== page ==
Because there s not much room for the keys to move, the keyboard is intentionally shallow with a small amount of key travel. Good travel is one of the things we like best about the MacBook Air and Pro keyboards, so even liking Apple s current keyboards doesn t guarantee you ll like this one. Even so, we would draw a line between its precise, intentional, clicky shallowness and the mushy shallowness of a low-rent chiclet keyboard you might find in a budget PC.
The problem with those keyboards is partly that they re shallow, yes, but also that there s a lot of give to the keys. Type on a cheap chiclet keyboard, and sometimes the laptop s entire keyboard tray will move up and down as you press keys. At the same time, the keys are easy to press, which increases the chance that you ll press the wrong thing by accident as your fingers move from key to key.
Engadget s Dana Wollman too continues in the same vein
At first glance, the keyboard doesn’t seem very promising: It’s so flat that the buttons basically sit flush with the keyboard deck. In other words, it’s a big departure from the relatively cushy keys we’re used to on the MacBook Air and Pro. Then you try it, though, and you realize it’s not nearly as uncomfortable as it looks. It’s quite nice — and in some ways it’s an improvement over traditional laptop keyboards.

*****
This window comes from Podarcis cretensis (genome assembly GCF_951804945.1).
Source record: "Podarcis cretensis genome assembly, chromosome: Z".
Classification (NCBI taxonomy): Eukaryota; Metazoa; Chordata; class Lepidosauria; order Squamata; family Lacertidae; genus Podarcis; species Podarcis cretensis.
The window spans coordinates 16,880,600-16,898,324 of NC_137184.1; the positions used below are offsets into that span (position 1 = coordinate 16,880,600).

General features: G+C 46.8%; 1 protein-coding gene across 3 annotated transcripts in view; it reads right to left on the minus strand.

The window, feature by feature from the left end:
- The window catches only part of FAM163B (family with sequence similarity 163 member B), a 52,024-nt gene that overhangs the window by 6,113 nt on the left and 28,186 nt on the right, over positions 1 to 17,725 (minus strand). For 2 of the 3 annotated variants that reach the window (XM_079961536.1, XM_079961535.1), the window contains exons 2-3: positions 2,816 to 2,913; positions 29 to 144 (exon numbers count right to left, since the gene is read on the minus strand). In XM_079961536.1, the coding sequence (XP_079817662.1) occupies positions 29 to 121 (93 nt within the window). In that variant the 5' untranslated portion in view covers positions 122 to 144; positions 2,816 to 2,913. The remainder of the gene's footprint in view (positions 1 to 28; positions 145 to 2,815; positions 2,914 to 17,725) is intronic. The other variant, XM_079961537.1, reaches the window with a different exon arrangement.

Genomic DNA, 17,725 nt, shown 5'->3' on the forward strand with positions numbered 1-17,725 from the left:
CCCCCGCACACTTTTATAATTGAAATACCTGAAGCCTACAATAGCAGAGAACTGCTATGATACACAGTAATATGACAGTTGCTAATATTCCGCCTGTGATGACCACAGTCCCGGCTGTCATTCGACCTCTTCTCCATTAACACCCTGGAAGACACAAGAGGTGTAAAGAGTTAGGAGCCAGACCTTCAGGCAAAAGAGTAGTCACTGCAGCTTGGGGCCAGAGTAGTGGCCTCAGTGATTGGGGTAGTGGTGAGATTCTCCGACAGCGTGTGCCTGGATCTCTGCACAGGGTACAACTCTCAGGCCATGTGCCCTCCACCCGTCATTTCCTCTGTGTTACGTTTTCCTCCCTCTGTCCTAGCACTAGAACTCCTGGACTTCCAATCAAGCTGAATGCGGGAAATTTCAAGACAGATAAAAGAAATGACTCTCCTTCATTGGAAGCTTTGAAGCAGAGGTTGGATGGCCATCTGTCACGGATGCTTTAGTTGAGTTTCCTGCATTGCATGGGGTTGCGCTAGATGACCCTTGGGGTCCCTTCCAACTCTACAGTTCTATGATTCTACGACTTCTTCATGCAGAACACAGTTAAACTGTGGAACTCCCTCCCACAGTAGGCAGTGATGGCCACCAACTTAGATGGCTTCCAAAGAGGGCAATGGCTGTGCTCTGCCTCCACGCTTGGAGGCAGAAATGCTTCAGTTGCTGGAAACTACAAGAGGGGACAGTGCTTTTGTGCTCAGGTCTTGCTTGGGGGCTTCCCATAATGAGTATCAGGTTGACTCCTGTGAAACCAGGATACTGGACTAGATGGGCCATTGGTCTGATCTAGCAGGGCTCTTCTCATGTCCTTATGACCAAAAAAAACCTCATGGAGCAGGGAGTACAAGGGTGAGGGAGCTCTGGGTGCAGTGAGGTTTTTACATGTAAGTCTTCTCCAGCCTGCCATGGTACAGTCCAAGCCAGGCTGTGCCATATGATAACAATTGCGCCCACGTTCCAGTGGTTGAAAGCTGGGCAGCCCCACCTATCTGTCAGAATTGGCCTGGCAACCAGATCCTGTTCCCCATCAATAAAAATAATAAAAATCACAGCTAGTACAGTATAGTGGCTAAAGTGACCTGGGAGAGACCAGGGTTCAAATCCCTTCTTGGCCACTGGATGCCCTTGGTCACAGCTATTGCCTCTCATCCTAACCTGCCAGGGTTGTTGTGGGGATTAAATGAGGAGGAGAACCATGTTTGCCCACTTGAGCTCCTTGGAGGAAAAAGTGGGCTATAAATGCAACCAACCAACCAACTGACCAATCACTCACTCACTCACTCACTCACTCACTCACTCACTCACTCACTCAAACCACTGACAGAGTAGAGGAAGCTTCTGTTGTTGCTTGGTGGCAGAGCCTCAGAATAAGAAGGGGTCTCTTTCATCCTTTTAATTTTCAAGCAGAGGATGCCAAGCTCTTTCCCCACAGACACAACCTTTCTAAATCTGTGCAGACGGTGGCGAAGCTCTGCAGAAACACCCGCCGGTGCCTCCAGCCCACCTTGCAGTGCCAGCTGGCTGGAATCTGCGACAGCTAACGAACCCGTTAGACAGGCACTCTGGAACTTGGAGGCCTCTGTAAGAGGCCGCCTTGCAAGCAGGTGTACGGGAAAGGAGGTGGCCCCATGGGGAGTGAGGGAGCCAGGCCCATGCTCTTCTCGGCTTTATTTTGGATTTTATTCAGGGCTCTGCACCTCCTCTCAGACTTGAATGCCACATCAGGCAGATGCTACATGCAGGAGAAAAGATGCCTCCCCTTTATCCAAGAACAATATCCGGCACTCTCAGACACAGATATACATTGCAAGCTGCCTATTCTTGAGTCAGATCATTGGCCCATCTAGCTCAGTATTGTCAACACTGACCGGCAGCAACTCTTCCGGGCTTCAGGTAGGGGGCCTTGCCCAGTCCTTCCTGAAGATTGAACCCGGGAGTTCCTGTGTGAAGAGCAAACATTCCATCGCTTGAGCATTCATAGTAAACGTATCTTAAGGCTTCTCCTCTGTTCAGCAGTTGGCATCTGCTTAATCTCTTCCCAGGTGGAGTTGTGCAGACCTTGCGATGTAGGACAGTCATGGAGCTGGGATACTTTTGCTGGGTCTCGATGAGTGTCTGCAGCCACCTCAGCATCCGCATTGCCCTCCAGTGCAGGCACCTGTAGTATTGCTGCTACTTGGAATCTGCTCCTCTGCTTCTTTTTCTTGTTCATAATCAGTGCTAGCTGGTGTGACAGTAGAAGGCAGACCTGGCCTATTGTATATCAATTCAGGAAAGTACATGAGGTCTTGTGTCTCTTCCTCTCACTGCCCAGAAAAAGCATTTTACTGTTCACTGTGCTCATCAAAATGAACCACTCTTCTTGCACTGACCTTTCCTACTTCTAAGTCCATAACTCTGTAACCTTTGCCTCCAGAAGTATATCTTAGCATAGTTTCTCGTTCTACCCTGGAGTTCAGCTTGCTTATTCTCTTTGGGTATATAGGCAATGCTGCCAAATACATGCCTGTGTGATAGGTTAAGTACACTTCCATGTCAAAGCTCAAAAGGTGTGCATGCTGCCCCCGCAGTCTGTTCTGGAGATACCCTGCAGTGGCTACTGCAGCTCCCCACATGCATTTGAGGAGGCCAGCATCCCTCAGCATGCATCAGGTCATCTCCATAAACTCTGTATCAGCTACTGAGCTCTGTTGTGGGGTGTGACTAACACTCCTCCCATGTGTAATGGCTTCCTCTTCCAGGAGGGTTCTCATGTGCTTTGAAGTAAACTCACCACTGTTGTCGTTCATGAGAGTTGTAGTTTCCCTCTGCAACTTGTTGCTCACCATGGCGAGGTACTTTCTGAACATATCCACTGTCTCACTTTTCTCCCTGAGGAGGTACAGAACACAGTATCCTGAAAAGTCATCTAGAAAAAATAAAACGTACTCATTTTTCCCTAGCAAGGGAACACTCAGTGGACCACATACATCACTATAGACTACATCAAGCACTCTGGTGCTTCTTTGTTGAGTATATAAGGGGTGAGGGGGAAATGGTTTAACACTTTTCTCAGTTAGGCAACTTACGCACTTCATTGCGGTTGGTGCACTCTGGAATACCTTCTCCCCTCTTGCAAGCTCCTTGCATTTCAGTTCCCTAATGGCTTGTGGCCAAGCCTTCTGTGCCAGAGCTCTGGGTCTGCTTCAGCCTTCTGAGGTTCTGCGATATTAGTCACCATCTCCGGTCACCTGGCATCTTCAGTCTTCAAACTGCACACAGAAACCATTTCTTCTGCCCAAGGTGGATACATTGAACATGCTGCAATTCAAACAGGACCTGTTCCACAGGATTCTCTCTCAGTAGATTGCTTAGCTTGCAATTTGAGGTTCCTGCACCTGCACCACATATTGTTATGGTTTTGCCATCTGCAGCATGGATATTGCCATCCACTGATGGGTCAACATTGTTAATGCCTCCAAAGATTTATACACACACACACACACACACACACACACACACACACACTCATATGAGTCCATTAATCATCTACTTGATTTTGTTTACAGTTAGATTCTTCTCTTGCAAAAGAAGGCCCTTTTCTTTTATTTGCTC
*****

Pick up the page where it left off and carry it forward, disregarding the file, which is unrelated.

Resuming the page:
As it turns out, although the buttons are indeed flat, there’s actually a lot going on beneath the surface. Despite the fact that the keyboard is 34 percent thinner, the keys feel remarkably springy and well-supported.
But Wollman isn t convinced with Apple s new trackpad.
I’m not convinced most of these pressure-sensitive gestures are actually useful. Even now that I’ve had several weeks to play with Force Touch, on both the Pro and the MacBook, I still can’t always pull off the “Wikipedia preview” thing in Safari on my first try — sometimes I merely highlight the word; sometimes I succeed in pulling up the preview box. [ ] If anything, I find the speedy fast-forwarding to be the most practical use case, and even then, I didn’t use it often.
[ ] The good news is, you get used to it. Some of this comes with time, although I also found it helped to enable tap-to-click. Ultimately, I find it easier to forgive the new trackpad here than I did with the 13-inch Pro. For all its shortcomings, the Force Touch allows the new MacBook to be thinner than it might have been otherwise. The MBP swaps in a new, less comfortable touchpad, but isn’t any thinner or lighter for it.
Lack of connectors
While the design has impressed the reviewers, the one issue no one can get past is the lack of connectors.
The Wall Street Journal s Joanna Stern thinks Apple s vision of just one port is something for the future, but currently users will rue the lack of multiple connectors.
Here in 2015, the majority of us still require two or three ports for connecting our hard drives, displays, phones and other devices to our computer not to mention a dedicated power plug. [ ] The new MacBook represents an exciting evolution in portable computing, but at this point it is more a proof of concept than your next computer.